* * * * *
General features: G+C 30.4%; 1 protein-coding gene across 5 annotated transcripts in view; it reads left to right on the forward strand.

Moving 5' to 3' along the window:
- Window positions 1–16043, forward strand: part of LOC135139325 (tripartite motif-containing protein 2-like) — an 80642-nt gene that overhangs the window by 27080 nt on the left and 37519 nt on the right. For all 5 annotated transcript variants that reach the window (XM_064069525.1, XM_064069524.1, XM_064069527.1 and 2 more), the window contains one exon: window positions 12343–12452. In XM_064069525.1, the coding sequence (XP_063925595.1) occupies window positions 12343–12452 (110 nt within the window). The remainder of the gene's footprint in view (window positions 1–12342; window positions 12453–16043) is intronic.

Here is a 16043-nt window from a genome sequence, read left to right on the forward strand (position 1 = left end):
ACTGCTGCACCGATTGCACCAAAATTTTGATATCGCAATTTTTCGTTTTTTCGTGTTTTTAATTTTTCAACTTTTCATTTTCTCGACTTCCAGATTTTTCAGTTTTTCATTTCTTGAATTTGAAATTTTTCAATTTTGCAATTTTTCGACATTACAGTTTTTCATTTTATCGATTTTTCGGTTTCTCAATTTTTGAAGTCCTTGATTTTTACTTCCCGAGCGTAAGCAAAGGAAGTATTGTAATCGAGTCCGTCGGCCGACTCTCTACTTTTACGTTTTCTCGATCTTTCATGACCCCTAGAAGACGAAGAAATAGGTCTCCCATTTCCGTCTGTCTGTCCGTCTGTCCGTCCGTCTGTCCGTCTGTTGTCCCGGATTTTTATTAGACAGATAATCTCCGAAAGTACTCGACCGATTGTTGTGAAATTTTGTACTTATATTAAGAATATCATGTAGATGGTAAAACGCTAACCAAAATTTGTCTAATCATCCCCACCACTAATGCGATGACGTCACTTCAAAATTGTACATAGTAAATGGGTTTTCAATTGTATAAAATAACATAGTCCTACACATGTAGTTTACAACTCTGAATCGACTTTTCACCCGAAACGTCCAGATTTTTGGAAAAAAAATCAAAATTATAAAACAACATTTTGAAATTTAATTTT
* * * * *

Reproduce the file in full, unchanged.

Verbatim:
General features: G+C 30.4%; 1 protein-coding gene across 5 annotated transcripts in view; it reads left to right on the forward strand.

Moving 5' to 3' along the window:
- Window positions 1–16043, forward strand: part of LOC135139325 (tripartite motif-containing protein 2-like) — an 80642-nt gene that overhangs the window by 27080 nt on the left and 37519 nt on the right. For all 5 annotated transcript variants that reach the window (XM_064069525.1, XM_064069524.1, XM_064069527.1 and 2 more), the window contains one exon: window positions 12343–12452. In XM_064069525.1, the coding sequence (XP_063925595.1) occupies window positions 12343–12452 (110 nt within the window). The remainder of the gene's footprint in view (window positions 1–12342; window positions 12453–16043) is intronic.

Here is a 16043-nt window from a genome sequence, read left to right on the forward strand (position 1 = left end):
ACTGCTGCACCGATTGCACCAAAATTTTGATATCGCAATTTTTCGTTTTTTCGTGTTTTTAATTTTTCAACTTTTCATTTTCTCGACTTCCAGATTTTTCAGTTTTTCATTTCTTGAATTTGAAATTTTTCAATTTTGCAATTTTTCGACATTACAGTTTTTCATTTTATCGATTTTTCGGTTTCTCAATTTTTGAAGTCCTTGATTTTTACTTCCCGAGCGTAAGCAAAGGAAGTATTGTAATCGAGTCCGTCGGCCGACTCTCTACTTTTACGTTTTCTCGATCTTTCATGACCCCTAGAAGACGAAGAAATAGGTCTCCCATTTCCGTCTGTCTGTCCGTCTGTCCGTCCGTCTGTCCGTCTGTTGTCCCGGATTTTTATTAGACAGATAATCTCCGAAAGTACTCGACCGATTGTTGTGAAATTTTGTACTTATATTAAGAATATCATGTAGATGGTAAAACGCTAACCAAAATTTGTCTAATCATCCCCACCACTAATGCGATGACGTCACTTCAAAATTGTACATAGTAAATGGGTTTTCAATTGTATAAAATAACATAGTCCTACACATGTAGTTTACAACTCTGAATCGACTTTTCACCCGAAACGTCCAGATTTTTGGAAAAAAAATCAAAATTATAAAACAACATTTTGAAATTTAATTTT